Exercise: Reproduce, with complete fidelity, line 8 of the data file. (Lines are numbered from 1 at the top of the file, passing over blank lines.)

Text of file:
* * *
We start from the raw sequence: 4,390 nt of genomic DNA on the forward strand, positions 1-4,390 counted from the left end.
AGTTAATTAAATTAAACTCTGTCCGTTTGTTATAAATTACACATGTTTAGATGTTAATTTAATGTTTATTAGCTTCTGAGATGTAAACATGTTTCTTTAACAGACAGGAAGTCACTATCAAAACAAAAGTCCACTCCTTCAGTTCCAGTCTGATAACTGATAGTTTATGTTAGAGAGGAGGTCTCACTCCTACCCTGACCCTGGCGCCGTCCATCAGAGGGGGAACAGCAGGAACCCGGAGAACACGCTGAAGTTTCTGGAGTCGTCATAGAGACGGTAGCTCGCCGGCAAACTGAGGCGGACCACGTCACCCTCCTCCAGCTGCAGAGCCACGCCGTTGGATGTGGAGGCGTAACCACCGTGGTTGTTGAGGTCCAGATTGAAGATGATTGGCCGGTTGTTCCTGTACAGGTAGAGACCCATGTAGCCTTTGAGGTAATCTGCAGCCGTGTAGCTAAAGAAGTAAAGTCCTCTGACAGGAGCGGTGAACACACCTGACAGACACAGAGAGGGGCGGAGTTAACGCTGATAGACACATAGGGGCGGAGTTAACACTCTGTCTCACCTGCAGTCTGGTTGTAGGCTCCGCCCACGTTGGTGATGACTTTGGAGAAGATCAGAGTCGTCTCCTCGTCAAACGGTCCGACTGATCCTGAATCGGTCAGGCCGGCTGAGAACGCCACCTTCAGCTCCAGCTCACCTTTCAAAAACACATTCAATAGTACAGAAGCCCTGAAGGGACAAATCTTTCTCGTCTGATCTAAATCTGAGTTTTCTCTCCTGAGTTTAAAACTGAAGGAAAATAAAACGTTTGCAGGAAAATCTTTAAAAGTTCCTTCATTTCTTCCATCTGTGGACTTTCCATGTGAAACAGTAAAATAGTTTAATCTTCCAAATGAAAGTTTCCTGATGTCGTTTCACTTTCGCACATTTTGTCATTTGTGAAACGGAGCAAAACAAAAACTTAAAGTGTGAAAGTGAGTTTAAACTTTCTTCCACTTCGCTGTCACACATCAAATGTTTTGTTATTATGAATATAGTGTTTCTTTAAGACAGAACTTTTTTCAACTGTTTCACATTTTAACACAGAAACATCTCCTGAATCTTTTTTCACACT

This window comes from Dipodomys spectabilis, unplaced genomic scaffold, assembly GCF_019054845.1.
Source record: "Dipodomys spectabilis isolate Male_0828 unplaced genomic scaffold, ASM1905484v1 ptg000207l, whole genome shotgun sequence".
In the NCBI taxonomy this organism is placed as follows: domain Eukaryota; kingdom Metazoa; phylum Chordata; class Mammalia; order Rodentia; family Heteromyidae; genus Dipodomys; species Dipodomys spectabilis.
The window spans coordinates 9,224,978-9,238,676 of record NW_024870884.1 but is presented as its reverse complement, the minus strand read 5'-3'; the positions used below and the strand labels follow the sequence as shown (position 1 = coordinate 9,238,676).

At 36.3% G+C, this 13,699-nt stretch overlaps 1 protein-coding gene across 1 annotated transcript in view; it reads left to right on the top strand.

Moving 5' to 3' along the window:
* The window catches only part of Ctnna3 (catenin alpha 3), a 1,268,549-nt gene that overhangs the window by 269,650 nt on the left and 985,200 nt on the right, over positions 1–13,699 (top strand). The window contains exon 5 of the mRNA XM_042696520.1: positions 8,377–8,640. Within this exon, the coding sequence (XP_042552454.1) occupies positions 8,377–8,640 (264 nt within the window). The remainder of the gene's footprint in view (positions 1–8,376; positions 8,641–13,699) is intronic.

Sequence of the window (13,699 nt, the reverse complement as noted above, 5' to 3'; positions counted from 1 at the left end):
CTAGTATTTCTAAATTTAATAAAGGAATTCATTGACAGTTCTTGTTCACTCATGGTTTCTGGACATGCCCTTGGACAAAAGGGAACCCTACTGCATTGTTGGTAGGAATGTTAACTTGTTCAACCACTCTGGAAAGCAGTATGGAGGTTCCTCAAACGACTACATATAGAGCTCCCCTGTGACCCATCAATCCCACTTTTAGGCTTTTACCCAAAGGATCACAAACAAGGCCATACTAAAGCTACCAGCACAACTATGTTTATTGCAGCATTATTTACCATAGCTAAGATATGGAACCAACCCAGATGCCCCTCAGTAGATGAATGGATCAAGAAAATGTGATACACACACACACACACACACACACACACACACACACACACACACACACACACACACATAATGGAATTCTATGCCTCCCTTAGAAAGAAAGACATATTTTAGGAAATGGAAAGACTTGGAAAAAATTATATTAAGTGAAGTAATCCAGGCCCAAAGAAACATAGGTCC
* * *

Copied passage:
Moving 5' to 3' along the window: